Pursuing an MBA is providing me with the advanced knowledge that I need to go further in my career. 36
Jullian John Manager University :
Why made you want to study an MBA?
Victoria University MBA; B.Eng
To further strengthen my management knowledge and credibility, I decided to enroll in an MBA programme that would provide a 360-degree view of business management and its various operational aspects. I chose Victoria University’s MBA programme because the breadth and depth was suitable for someone who had never studied business before. Since enrollment in early 2013, I have enjoyed the hands-on experience and practical teaching methods such as group projects, case studies and industrial exposure. My fondest classroom experience thus far is crafting a strategy for a fictional women’s fashion business. The balanced teaching method in the VU MBA programme is important for an experiential learner like me.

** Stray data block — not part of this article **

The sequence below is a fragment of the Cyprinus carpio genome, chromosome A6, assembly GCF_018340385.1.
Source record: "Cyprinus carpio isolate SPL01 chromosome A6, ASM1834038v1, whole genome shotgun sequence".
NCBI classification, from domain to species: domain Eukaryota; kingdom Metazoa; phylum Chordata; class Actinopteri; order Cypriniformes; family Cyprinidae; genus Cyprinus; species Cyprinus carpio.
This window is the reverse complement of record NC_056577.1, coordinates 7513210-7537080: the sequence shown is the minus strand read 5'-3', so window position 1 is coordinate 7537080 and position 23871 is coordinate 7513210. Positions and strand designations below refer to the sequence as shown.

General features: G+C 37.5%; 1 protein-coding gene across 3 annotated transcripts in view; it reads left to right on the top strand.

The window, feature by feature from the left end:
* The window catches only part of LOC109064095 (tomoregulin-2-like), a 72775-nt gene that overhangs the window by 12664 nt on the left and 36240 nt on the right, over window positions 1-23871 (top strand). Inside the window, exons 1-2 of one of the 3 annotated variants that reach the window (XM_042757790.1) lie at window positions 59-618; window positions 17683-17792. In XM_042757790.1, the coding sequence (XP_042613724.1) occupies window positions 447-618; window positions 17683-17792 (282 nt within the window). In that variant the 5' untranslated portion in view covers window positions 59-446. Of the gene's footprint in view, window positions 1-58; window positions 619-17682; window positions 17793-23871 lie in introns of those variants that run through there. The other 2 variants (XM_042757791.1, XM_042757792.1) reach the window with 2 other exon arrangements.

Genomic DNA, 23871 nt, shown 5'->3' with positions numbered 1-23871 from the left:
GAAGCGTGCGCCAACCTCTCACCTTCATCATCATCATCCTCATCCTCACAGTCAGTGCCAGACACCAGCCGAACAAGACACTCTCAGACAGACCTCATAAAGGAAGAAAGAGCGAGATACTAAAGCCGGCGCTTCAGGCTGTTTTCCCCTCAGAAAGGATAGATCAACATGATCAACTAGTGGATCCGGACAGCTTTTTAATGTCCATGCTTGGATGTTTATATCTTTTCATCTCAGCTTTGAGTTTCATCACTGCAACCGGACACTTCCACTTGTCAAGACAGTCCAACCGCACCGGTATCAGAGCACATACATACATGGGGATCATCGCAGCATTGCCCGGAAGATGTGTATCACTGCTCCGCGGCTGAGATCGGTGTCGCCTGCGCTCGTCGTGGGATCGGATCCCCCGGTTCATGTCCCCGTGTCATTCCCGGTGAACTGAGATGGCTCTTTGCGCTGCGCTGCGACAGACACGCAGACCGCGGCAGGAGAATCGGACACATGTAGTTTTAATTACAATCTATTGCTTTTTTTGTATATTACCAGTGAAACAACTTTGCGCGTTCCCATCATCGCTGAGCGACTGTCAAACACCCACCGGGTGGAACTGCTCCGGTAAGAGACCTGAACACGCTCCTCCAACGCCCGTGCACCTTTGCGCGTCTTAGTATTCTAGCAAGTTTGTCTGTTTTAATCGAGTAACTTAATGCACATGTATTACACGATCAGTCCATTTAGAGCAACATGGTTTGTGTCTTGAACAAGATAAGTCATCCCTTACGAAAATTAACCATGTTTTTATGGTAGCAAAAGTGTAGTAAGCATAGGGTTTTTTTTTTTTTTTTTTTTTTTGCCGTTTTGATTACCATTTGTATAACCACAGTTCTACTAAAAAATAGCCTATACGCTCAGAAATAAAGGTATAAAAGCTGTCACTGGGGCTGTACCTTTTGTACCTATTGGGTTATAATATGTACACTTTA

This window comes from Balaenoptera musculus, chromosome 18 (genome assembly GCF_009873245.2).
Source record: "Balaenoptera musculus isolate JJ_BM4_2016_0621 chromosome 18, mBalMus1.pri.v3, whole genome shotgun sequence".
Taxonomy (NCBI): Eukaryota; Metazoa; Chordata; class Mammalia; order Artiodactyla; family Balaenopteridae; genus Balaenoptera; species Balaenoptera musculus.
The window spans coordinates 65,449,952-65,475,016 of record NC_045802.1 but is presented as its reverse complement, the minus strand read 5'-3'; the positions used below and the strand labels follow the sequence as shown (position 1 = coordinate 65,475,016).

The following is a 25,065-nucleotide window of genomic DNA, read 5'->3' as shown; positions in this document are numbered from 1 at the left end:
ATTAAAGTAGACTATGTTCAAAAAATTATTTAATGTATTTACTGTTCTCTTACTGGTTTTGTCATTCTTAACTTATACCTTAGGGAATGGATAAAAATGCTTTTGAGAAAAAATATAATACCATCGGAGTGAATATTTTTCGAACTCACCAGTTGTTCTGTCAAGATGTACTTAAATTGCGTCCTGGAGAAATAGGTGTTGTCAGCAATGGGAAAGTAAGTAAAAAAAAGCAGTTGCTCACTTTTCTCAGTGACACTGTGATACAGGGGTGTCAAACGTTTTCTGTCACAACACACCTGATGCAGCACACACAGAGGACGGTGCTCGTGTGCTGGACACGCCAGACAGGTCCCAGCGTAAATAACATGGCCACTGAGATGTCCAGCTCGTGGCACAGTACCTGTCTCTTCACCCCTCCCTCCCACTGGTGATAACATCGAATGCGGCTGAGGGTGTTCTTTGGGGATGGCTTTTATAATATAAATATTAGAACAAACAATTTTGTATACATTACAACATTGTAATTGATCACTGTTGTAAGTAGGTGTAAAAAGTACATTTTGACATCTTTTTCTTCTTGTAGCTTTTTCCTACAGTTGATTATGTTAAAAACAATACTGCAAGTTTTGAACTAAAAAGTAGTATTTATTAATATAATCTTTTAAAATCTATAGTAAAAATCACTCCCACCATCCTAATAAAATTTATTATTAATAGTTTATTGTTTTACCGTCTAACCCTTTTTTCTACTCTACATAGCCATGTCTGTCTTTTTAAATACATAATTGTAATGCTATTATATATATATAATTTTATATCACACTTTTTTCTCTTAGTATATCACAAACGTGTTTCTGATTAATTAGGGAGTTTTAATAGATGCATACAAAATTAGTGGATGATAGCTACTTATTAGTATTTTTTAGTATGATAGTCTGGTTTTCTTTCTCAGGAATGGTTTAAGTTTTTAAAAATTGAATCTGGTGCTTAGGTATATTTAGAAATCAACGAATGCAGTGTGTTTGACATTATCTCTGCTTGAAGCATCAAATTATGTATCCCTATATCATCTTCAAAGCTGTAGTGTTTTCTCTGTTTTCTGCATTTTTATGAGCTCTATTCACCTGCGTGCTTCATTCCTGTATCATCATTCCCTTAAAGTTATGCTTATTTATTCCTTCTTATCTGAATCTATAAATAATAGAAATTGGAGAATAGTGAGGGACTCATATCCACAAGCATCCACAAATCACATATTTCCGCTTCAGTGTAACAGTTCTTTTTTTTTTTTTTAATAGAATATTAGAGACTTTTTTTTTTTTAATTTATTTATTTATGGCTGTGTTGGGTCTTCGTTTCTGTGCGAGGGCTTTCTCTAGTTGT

(Hons) in Communication & Electronic Engineering, Northumbria University
Brief Job Description After a year of being a research officer and finally realising that I had more fun communicating with people than sitting in front of a circuit board all day, I made the leap to corporate management. Over the next 7 years, I crafted a career in corporate affairs. I now handle corporate-government liaison tasks for a leading multiindustry conglomerate in KL. I currently coordinate and assist with preparing strategies to reach out to key government and regulatory stakeholders to further advance the company’s corporate objectives.
What inspires you? While I’ve long been inspired by leaders such as Schultz, Branson, Bezos, Vader, Jobs and Malaysia’s very own Tan Sri Syed Mokhtar AlBukhary and Tony Fernandes, I also believe that everyone should seek to establish their own unique pathway and legacy.
“Be yourself, everyone else is already taken” - Oscar Wilde
he Malaysia Festival of the Mind is organised by the Malaysia Mental Literacy Movement (MMLM). Registered by the Registrar of Societies under the Societies Act 1996 on 4 July 2006, MMLM aims to introduce and promote various techniques and skills pertaining to the improvement of mental literacy among Malaysians.